As mentioned earlier, planetary astrophotography generally requires taking high-speed but short bursts of frames, unlike deep sky astrophotography, which may take frames of a single target throughout multiple nights. The reason for this is that many of the planets are rotating so rapidly that stacking a long burst of frames will smear the final image.
Using Firecapture’s versatile capabilities also makes it easy to schedule regular bursts of frames, process each burst, and then assemble the resulting stacked frames into a time-lapse animation. Jupiter’s easily visible details and moons make the best target for this. In the example below, Jupiter’s moon Io is crossing Jupiter while casting a shadow on Jupiter. In the meantime, on the other side of Jupiter, the Great Red Spot (a permanent storm feature) comes into view.
Regular astrophotography of Jupiter can also yield some rare results. Recently an amateur astronomer was lucky enough to record a flash of light against the disk of Jupiter. This was probably a large meteor, estimated at 20 meters across, exploding in Jupiter’s atmosphere.
In some cases, longer bursts of frames need to be stacked as often amateur astronomers opt to use monochrome cameras with separate red, green, and blue filters for the highest resolution. In this case, three bursts of frames need to be taken sequentially, during which time planetary rotation can be unacceptable. In this case, another specialized program (Winjupos), will map the frames to a 3D model of the planet and stack the frames after “derotating” them to line them up properly.
Other Planetary Targets
Another favorite of planetary astrophotographers is Mars. At the closest approach, many surface details such as dark areas and polar caps are visible, but the instances of close approach (opposition) only occur about every 26 months. The next Mars opposition will be in December 2022. At the moment, Mars is on the far side of the sun relative to the Earth. However, later this year, Mars will become visible in the morning sky. It will be small but will be growing in apparent size as we approach opposition.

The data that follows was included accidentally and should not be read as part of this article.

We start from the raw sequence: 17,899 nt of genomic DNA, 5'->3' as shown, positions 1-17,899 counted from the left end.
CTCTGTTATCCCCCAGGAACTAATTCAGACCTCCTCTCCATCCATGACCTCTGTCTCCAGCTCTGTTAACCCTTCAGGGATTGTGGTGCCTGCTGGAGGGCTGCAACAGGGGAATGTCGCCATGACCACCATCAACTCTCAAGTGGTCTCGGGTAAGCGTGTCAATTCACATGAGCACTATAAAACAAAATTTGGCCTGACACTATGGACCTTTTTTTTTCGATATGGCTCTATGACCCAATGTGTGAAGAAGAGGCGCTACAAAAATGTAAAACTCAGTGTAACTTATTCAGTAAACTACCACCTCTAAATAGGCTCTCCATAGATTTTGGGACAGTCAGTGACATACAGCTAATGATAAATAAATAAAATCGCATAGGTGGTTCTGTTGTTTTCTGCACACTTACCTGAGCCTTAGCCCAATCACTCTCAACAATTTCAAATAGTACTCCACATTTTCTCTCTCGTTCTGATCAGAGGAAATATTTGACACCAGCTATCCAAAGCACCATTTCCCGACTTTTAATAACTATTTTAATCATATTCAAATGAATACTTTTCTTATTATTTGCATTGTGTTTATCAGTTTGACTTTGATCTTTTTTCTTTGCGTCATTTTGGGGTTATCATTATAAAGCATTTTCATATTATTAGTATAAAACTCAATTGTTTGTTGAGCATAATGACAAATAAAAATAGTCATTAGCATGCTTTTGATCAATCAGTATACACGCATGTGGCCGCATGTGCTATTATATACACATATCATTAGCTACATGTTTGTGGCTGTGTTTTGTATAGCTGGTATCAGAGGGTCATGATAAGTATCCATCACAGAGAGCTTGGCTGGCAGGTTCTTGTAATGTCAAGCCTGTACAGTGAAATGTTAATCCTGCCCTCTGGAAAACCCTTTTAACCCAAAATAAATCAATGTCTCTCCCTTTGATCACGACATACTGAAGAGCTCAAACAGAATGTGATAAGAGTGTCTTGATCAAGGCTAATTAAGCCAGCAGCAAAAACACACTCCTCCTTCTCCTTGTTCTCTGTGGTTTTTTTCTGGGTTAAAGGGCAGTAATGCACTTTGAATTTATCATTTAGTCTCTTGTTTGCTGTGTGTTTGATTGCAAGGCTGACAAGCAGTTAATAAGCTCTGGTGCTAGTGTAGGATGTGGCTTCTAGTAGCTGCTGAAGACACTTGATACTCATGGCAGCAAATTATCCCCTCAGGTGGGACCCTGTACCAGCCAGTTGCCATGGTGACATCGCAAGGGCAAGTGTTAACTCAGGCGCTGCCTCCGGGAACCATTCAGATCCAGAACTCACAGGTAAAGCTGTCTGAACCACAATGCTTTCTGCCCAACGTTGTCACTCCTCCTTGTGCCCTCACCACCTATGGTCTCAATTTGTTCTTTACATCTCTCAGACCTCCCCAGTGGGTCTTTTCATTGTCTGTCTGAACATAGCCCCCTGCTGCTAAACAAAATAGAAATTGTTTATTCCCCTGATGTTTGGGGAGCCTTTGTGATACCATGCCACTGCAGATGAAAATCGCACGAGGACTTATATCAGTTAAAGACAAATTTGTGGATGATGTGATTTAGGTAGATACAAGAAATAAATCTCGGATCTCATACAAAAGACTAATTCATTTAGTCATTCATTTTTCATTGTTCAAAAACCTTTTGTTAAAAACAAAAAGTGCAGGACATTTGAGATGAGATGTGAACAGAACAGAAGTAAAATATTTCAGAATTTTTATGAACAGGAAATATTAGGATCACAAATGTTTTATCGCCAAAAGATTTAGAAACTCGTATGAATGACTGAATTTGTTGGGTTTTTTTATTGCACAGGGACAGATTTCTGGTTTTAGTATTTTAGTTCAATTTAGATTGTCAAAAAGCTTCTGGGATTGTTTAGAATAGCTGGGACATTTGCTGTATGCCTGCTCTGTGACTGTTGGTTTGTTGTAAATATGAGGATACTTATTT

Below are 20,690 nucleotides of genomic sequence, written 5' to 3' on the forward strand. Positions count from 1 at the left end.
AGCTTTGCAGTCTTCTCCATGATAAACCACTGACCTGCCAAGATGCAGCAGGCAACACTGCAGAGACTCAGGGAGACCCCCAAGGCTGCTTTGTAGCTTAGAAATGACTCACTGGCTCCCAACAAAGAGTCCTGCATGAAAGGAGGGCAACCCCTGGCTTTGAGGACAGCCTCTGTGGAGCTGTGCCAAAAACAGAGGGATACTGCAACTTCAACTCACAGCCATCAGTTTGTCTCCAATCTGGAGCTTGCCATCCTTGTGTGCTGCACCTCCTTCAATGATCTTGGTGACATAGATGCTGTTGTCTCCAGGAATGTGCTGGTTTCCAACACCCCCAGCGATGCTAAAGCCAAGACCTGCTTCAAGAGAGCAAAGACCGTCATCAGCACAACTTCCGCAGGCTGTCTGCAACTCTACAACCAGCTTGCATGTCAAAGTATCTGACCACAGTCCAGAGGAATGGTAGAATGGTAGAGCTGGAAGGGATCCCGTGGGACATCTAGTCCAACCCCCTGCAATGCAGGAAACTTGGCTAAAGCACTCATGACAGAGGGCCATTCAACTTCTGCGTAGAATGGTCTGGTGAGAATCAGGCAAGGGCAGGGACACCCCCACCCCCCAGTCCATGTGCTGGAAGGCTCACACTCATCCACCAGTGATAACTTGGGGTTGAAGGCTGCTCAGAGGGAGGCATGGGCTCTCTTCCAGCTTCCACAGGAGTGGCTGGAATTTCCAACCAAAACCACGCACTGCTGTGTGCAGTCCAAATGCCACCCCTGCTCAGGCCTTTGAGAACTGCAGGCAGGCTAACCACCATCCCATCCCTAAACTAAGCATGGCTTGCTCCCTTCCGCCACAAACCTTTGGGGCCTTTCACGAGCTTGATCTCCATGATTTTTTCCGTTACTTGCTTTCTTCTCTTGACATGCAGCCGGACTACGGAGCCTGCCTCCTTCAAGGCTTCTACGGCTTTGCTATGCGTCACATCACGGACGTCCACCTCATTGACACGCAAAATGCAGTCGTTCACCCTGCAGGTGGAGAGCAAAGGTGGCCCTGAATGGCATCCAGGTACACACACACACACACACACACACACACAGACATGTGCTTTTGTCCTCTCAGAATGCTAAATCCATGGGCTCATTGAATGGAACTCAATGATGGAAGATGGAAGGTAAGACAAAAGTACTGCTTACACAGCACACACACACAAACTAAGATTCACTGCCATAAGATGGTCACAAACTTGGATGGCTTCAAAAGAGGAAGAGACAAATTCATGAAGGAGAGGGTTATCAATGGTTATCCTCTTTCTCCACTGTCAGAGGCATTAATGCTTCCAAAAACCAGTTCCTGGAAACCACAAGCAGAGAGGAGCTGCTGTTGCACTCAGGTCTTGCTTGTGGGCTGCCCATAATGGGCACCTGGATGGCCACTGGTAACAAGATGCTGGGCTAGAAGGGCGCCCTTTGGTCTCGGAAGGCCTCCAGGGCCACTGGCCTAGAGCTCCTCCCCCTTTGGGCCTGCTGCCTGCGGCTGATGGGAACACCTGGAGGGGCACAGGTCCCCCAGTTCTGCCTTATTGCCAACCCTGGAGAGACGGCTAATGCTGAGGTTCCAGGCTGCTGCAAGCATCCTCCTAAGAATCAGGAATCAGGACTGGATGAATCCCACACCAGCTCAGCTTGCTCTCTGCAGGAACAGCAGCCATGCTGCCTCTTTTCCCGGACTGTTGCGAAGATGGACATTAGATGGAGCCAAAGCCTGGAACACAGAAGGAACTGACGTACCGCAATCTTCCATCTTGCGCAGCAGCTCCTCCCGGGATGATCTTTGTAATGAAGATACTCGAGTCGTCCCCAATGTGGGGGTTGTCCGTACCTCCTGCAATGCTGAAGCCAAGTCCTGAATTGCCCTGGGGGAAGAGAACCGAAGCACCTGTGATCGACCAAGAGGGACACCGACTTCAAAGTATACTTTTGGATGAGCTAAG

The remaining planets (Mercury, Venus, Uranus, and Neptune) have little or no features which show up in typical amateur telescopes, but photographing them all for your “collection” is a nice challenge. The family portrait below shows the planets as photographed over a marathon all-night (sunset to sunrise) session in July 2018.
Back in 2018, the planets were lined up in the sky as shown in the 180-degree panoramic shot below. At the time the panorama was made, Mercury had already set, and Uranus and Neptune had not yet come up in the East.
One thing to note in the planetary family portrait above is that Mars was close to opposition, so it appears very large compared to the other planets. Mercury and Venus show partial illumination phases at various times, appearing “full” when smallest. The range of apparent sizes (in arcseconds) of the planetary disks are:
- Mercury: 4.5” - 13.0”
- Venus: 9.5” - 66.0”
- Mars: 3.4” - 25.1”
- Jupiter: 29.8” - 50.1”
- Saturn: 14.9” - 20.7”
- Uranus: 3.3” - 4.0”
- Neptun: 2.1” - 2.3”
For reference, the Moon and Sun are about ½ degree (1,800 arcseconds) in size.
Planetary Combo Opportunities
Because the planets are always moving against the sky and relative to each other, other photo opportunities to watch for are conjunctions (close apparent approaches to two or more objects) or even occultations (eclipses) of planets by the Moon. Jupiter and its moons also provide photo ops at certain times when the moons are occulted by Jupiter or pass in front of Jupiter, often also casting shadows on Jupiter.
In any case, if you’re looking for challenges in astrophotography, check out the planets.